Monday, August 4, 2008

A question of ethics

They say that the first three paragraphs of any story decides whether it is read or not. Let us test the theory. Fellow public relations practitioners, there are enemies among us. They are damaging our occupation’s reputation. And they are being protected by inertia.

In a new business meeting recently, I was asked by the MD whether we would accept payment based on the number of stories published - a fair though naive question from someone unaware of the PRIA’s Code of Ethics. The final five words of his sentence however turned na├»vety into concern, “like our current PR agency.”

Perhaps the agency was unaware of the Code? No. It is an agency that is both a member of the Registered Consultancy Group and employs individual PRIA members. Ahh, you seem more interested now but the third paragraph’s end draws near. The agency concerned will remain anonymous, for now. But they can take heart that it inspired this piece. Please read on…

Let’s not kid ourselves. The reality of the PR industry in Australia is that it is a tough neighbourhood. When you have a concentrated number of small businesses (<50 employees) fighting it out for the relative scraps that drop from corporate Australia’s table, there is no room for niceties.

Business is hard competition and should not be lessened or mediocrity will be our fate. The point of this post is improvement not restriction.

We must evolve as an industry to escape this dirt floor scuffle. If we value our role and firmly believe that communications is as important as we tell our clients then we should set our sights higher. To no less than a profession. And this is all about ethics. Or more importantly, enforceable ethics.

For without ethics, we are little more than well dressed beggars in the business world. Condemned to repeat the mistakes of the past 100 years of PR practice and continue to quietly accept ridicule from journalists and other professionals alike.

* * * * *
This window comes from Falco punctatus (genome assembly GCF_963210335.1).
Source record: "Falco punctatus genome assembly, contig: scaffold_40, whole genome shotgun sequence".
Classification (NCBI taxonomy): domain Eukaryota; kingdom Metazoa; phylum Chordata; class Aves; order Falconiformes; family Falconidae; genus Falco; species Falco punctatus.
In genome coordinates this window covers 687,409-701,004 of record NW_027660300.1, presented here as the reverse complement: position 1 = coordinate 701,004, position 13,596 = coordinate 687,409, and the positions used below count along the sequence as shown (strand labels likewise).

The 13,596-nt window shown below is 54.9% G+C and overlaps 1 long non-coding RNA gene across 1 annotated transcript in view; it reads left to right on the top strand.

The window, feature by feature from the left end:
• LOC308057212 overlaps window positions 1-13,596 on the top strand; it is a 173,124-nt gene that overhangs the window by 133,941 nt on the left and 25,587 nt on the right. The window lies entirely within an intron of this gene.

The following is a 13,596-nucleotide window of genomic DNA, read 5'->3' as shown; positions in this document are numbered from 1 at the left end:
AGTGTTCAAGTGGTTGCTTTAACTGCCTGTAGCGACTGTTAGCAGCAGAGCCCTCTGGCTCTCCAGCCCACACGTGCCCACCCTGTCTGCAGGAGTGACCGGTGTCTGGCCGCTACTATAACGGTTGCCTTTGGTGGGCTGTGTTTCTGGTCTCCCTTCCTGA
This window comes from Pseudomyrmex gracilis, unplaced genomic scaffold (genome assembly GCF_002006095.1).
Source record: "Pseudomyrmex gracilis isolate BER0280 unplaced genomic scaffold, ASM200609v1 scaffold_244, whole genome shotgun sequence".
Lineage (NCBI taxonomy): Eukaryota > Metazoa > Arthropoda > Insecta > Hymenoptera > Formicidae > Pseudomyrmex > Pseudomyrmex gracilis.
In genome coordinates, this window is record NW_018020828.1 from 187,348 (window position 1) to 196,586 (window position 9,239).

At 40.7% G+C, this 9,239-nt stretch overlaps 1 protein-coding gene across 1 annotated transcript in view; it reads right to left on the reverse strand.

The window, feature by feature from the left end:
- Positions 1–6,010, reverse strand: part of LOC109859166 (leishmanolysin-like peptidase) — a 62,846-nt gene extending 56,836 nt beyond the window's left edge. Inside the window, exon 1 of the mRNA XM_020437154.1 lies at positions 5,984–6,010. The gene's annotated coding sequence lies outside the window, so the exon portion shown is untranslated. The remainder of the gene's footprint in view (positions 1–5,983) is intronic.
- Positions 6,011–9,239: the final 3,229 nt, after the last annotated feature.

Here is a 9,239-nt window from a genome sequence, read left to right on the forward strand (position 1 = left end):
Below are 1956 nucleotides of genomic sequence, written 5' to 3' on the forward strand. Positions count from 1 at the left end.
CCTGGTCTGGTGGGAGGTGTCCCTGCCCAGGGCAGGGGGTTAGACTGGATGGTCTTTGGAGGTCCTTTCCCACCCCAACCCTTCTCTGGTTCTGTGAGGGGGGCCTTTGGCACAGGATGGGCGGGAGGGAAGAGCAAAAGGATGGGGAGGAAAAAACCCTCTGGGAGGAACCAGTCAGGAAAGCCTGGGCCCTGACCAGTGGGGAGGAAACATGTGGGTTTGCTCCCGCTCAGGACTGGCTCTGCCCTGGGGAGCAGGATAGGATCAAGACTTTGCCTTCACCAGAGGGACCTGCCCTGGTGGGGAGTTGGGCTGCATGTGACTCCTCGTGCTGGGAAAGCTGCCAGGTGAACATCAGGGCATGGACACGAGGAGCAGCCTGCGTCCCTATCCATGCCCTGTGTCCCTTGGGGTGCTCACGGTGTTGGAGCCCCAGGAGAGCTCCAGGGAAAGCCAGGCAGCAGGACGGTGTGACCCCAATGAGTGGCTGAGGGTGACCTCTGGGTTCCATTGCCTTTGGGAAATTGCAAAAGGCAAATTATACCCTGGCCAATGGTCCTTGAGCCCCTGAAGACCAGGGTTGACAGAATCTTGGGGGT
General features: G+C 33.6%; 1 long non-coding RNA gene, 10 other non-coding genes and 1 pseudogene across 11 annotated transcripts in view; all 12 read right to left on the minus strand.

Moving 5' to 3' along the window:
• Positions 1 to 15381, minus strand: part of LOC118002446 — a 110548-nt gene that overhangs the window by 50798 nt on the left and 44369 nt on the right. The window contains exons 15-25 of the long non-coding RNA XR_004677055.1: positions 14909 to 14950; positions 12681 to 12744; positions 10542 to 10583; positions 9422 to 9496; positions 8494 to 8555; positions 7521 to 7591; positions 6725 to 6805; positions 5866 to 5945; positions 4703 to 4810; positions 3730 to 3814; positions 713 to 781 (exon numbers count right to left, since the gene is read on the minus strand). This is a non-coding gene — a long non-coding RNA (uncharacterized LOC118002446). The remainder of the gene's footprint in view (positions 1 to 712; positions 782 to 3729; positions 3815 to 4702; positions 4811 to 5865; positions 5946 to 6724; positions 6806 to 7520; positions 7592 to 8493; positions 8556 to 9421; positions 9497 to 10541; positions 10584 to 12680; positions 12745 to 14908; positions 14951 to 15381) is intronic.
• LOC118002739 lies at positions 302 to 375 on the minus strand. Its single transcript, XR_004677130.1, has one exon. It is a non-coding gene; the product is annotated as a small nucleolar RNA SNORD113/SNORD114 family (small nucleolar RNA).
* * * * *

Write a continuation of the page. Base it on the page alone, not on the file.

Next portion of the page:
However it’s not just our own timetable of evolution with which we should be concerned. The true influence of PR will eventually prick the social consciousness. ‘When’ not ‘if’ it does and we don’t have our colloquial ‘shit in one sock’ then regulation will be forced upon us. Just ask any US accountant about Sarbanes Oxley.

Some self-realisation also needs to occur. We must be proud to be more than just toothbrush marketers. Our collective body of work seriously impacts the perceptions of just about every Australian every day. These are perceptions that decide which drug to prescribe a seriously ill patient, the fortunes of any listed company on the ASX, the ultimate success of the next multi-millionaire entrepreneur and even who will govern us.

So how do we evolve?

My hope is that this piece in some way sparks a revolution.

Our existing body, the PRIA, has neither the funds nor time nor legal precedent to go after the enemies amongst us. That is not the immediate answer.

As individuals, none of us have the time to solve the problem alone. But if enough of us care and are willing to be involved then we can progress this passion to more than a few words on a page. All that is required is a group of the brightest practitioners to discuss, debate and ultimately publish how we can move our industry into the ranks of professionals.

So to the agency that sells its ethics for a mere $1500 project – you have your bag of silver. Enjoy it now because you will not be welcome in the professional world.

To the rest of us who thirst for professional status and fairly earned recognition as a valued, responsible and respected occupation, I encourage you to add your comments below.

Your feedback (whatever the flavour) is warmly welcomed.